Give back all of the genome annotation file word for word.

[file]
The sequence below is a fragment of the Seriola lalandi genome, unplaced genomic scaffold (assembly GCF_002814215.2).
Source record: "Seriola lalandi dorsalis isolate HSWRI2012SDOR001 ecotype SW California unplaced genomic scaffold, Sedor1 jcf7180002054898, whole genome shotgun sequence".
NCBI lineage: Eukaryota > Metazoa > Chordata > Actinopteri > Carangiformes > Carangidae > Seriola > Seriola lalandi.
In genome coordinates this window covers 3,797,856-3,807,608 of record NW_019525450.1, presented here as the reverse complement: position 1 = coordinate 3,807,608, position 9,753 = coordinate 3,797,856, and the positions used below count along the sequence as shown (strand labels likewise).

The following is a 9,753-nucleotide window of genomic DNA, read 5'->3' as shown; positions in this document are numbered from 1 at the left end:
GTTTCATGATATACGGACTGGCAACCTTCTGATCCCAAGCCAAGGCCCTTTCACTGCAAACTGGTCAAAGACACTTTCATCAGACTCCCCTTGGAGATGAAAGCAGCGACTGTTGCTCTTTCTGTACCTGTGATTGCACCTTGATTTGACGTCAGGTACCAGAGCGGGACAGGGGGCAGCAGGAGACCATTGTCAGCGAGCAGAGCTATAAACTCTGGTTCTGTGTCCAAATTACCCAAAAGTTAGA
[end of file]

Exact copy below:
The sequence below is a fragment of the Seriola lalandi genome, unplaced genomic scaffold (assembly GCF_002814215.2).
Source record: "Seriola lalandi dorsalis isolate HSWRI2012SDOR001 ecotype SW California unplaced genomic scaffold, Sedor1 jcf7180002054898, whole genome shotgun sequence".
NCBI lineage: Eukaryota > Metazoa > Chordata > Actinopteri > Carangiformes > Carangidae > Seriola > Seriola lalandi.
In genome coordinates this window covers 3,797,856-3,807,608 of record NW_019525450.1, presented here as the reverse complement: position 1 = coordinate 3,807,608, position 9,753 = coordinate 3,797,856, and the positions used below count along the sequence as shown (strand labels likewise).

The following is a 9,753-nucleotide window of genomic DNA, read 5'->3' as shown; positions in this document are numbered from 1 at the left end:
GTTTCATGATATACGGACTGGCAACCTTCTGATCCCAAGCCAAGGCCCTTTCACTGCAAACTGGTCAAAGACACTTTCATCAGACTCCCCTTGGAGATGAAAGCAGCGACTGTTGCTCTTTCTGTACCTGTGATTGCACCTTGATTTGACGTCAGGTACCAGAGCGGGACAGGGGGCAGCAGGAGACCATTGTCAGCGAGCAGAGCTATAAACTCTGGTTCTGTGTCCAAATTACCCAAAAGTTAGA